I am following your event through your web page. I signed the "Wall" and would like to comment on this issue also. How your good people (Steger and Flinchum) kept their cool is beyond me. They were by far the most professional administrators I have seen in a long time. It's always easy to second guess someone else's actions and some folks just don't get the clear picture. I think The President and Chief did an outstanding job and made intelligent decisions based on the information at hand. Once again, God bless each and every one of you.

garnet fowler | April 23, 2007 4:56 PM

I agree with you. Nice job everyone of you involved in this! Yes, you will prevail!!

Wendy from Kentucky | April 24, 2007 12:56 AM

Thank you, Kirsten Gravely for your well spoken expression of compassion and wisdom. I am a near 60 y/o nurse living on the Calif Coast. I watched the events of 4/16/7 through tears and sometimes anger. Like you, I felt very frustrated with the press and their seeming intent to blame and accuse. As a nurse, I have been in many crisis situations involving large numbers of people where I was 'in charge'. Those situations pale compared to what your President and Police Chief walked into that morning. No doubt that the finger pointers have never been in their shoes or close to them.
Thru all the tears and grief I want to say that not only did your leaders act admirably but you and your classmates at VT have given the world hope for a new generation; a generation so much more mature and sane and sober; a generation with courage and resilience, with creative energy and well grounded pride; a generation with focus and faith. There will be more sorrow in days to come for all of us. But you all have shown us how to have joy and hope in the times between. Your tears are watering the flowers of your hearts and give me hope for a better world to come.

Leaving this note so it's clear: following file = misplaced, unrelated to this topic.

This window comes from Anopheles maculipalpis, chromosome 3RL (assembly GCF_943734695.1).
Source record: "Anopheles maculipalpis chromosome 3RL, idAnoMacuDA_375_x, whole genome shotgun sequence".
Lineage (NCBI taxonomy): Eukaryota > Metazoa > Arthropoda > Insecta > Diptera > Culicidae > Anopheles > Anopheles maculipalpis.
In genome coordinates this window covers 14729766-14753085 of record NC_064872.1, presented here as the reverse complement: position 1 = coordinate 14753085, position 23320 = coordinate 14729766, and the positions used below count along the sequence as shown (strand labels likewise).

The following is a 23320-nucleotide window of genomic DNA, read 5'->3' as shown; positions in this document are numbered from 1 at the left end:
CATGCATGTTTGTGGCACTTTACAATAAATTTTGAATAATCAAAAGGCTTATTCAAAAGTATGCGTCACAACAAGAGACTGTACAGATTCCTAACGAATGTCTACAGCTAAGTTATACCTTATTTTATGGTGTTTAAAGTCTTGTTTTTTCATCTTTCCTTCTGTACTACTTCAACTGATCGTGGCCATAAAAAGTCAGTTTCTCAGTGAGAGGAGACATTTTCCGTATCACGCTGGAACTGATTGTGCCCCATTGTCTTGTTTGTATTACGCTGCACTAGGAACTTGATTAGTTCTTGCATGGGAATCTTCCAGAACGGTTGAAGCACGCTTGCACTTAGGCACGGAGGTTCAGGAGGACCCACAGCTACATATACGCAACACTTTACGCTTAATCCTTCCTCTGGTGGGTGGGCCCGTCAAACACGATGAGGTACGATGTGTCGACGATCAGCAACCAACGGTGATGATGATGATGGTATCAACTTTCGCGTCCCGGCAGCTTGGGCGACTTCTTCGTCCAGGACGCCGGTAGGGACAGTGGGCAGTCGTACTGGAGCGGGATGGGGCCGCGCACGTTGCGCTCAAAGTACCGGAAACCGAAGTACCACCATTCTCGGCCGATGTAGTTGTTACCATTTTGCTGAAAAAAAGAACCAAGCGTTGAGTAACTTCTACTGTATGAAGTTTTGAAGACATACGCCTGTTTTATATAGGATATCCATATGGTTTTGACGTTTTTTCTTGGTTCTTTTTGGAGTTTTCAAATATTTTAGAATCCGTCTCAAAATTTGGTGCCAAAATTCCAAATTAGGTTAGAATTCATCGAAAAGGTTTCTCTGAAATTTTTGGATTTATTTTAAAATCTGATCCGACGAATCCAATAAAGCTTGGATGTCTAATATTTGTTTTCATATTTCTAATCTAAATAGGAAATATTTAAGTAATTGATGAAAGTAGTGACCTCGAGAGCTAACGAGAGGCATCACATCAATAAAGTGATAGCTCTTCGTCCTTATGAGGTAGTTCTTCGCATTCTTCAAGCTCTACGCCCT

Thank you all the Hokie Nation!!! Blessings on each of you.

Mary McCurry | April 24, 2007 1:25 AM

God Bless all of you. Becky from Ohio

Becky from Ohio | April 25, 2007 6:37 PM

God Bless all of you. Becky from Ohio

Becky from Ohio | April 25, 2007 6:38 PM

Anyone who thinks that the university handled this well probably thought that the government did a good job during Hurricane Katrina.
Don't let school spirit keep you from thinking and speaking honestly. They let classes go on with a killer known to be on the loose. He then went into classes and killed random students. It could have been anyone that died that day because everyone went to class blindly since the university didn't let them know anything about a killer being on the loose.
They messed up.

Andrew from VA | April 25, 2007 11:07 PM

Andrew, if they locked down at 8am, he would have been locked down in his dorm with all of those innocent students. He was going to kill regardless or who, when, or where.

Amy | April 26, 2007 9:03 AM

This is true but it still doesn't not sit well with me that the university did not let anyone know about the first shooting.

Andrew from VA | May 1, 2007 1:39 PM

This is true but it still doesn't sit well with me that the university did not let anyone know about the first shooting.

Andrew from VA | May 1, 2007 1:39 PM

Andrew...I realize there is much anger over how things were handled and I believe this is due to the current notion that somebody must be held accountable for all tragedies and accidents (most likely so they can be sued). This person was a student and had access on campus just like the rest of the students. A lockdown would not have stopped him. When the campus was put on lockdown, students still milled right outside Norris Hall as shown in the news coverage of officers responding. My daughter is a Junior at Tech...we drove down the day of the shooting. I have a very big interest in the way administration handles the student's safety. Let's put the blame where it belongs - squarely on the shoulders of the sick and disturbed individual who did the shooting. I am personally sick to death of society's litigious view of accidents and tragedies. Who's to blame? The murderer (I will not speak his name). Not his parents, nor teachers, nor President Steger, nor the Blacksburg Police.

Denise Lacy | September 1, 2007 3:09 PM